Use of ‘Detox’ and the Trademark defence in making a health claim (PUKA HERBS LTD – 16 May )
A website for Pukka Herbs, www.pukkaherbs.com, a tea and food supplement seller, was seen on 4 May 2017 and stated "Detox ... detox tea". Two complainants challenged whether the claim "detox” breached Regulation (EC) No. 1924/2006 on nutrition and health claims made on foods (the Regulation), and the CAP Code. The Regulation stated that only health claims listed as authorised on the EU Register of health claims made on foods were permitted in marketing communications. The Regulation and CAP Code defined health claims as those that stated, suggested or implied a relationship between a food and drink or ingredient and health. References to general benefits of a nutrient or food for overall good health or health-related well-being were acceptable only if accompanied by a specific authorised health claim.
Pukka Herbs Ltd argued they had been using Detox as part of their brand and product range since 2004. There is an transitional measure within the Regulation where “Products bearing trade marks or brand names existing before 1 January 2005 which do not comply with this Regulation may continue to be marketed until 19 January 2022 after which time the provisions of this Regulation shall apply”. They said their local Trading Standards had confirmed they could keep the name until the transitional period expired. A judgment of the European Court of Justice in 2013 (Green Swan Pharmaceuticals) confirmed that the transitional period applied to trade marks protected by national law even if they were not formally registered as trade marks. They believed the Detox tea name did not need to be accompanied by a relevant authorised health claim until 2022. In 2003/4, when the product was launched, it was not possible for them to register the name as a trade mark for several reasons: financial, because they were a small business at the time; trademark, because it was not possible to register it as such; and legislative, because it was not necessary to gather evidence and protect the name under transitional measures because the Regulation was not in force.
The ASA considered the reference to “detox” was likely to be understood as relating to the general benefits of the product or its ingredients for overall good health or health-related well-being. As such, we considered the claim “detox” was a general health claim.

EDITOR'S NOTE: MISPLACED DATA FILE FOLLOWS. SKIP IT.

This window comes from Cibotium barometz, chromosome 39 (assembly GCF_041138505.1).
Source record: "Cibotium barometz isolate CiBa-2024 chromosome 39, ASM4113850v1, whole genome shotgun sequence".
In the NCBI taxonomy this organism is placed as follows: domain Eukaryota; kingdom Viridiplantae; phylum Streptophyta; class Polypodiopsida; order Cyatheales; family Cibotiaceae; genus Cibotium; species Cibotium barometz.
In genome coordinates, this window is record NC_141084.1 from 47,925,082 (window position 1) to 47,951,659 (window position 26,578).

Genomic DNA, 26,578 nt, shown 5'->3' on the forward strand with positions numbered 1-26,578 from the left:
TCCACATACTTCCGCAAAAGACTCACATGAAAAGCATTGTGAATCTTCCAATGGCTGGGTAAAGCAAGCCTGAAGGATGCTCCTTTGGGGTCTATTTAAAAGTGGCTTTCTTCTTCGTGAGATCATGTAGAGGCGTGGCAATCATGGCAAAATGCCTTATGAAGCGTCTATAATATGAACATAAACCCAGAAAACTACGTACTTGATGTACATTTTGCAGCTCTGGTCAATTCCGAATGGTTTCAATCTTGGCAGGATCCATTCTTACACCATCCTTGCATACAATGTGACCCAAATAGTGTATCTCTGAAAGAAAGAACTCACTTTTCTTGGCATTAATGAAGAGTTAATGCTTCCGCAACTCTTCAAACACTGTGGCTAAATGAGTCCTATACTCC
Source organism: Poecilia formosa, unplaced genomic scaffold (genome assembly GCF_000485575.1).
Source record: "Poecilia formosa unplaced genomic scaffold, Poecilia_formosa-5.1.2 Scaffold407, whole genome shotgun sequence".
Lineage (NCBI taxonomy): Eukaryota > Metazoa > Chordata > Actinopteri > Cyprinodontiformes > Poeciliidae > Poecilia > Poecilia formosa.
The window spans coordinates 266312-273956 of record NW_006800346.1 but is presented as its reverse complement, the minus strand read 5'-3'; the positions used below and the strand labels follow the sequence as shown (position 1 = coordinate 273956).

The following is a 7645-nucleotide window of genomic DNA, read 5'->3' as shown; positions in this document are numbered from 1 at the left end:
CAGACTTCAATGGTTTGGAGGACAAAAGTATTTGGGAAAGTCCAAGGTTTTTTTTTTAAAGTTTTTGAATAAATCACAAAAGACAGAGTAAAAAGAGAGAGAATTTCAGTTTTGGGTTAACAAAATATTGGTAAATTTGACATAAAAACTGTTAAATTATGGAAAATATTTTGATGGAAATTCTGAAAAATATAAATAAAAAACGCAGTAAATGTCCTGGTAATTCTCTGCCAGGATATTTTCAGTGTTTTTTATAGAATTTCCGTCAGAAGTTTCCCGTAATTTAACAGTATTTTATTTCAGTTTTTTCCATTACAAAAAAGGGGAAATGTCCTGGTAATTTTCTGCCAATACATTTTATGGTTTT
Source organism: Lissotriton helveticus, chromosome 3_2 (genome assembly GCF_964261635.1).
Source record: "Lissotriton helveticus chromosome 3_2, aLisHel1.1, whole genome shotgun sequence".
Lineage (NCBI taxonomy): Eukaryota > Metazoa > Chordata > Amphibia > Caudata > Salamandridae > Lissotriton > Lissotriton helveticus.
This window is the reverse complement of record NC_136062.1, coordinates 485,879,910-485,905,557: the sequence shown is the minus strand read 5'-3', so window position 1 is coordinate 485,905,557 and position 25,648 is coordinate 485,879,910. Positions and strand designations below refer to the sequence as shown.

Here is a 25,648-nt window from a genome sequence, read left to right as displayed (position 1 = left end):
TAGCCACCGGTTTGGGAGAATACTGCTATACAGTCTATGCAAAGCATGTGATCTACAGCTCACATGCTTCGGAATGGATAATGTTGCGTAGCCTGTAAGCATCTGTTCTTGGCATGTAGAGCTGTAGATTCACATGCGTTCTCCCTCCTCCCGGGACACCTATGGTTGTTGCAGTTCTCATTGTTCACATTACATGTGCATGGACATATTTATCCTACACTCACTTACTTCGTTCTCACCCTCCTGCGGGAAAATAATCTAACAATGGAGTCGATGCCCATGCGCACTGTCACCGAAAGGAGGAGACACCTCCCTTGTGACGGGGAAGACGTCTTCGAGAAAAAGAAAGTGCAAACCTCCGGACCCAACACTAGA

Neither “Detox” nor “Pukka Detox” had been registered as a trade mark before 1 January 2005, and therefore were not covered by that exemption on that basis.
The ASA further held the trademark transition had not been established as insufficient goodwill in the descriptive term had been established.
The ASA summarised that in the absence of a pre-2005 registered trade mark, advertisers could nevertheless still fall within the transitional exemption if they established that the relevant trade mark or brand name, in this case “Detox”, would have been protected by the common law action of passing off in the UK prior to 1 January 2005. To justify such protection, they would need to provide evidence to show that the trade mark or brand name in question was used in the UK before 1 January 2005 on (or in relation to) the product in question such as to establish, on the balance of probabilities, that a goodwill existed at that date in the mind of the purchasing public by association with the trade mark or brand name in question.
Although evidence showed that Pukka had used the name 'Detox' in 2004, including: trading schedules and a trade catalogue; product specification forms and order forms; a stock valuation file; flyers; a poster; and an archived page of a website showing the product for sale. The ASA considered that the evidence we had seen was not sufficient to establish the requisite goodwill i.e. level of trade experienced by Pukka, with particular reference to sales up to 31 December 2004. In any event, "detox" was a descriptive term rather than a distinctive word, that was how it appeared primarily to have been used by Pukka prior to 2005, and in the view of the ASA it was unlikely that the advertiser would have established sufficient goodwill and recognition in it to give rise to a meaningful passing-off right.
The ASA therefore found that Pukka Herbs Ltd were not to make references to general benefits of food for overall good health or health-related well-being in brand names unless those claims were accompanied by a permitted health or nutrition claim.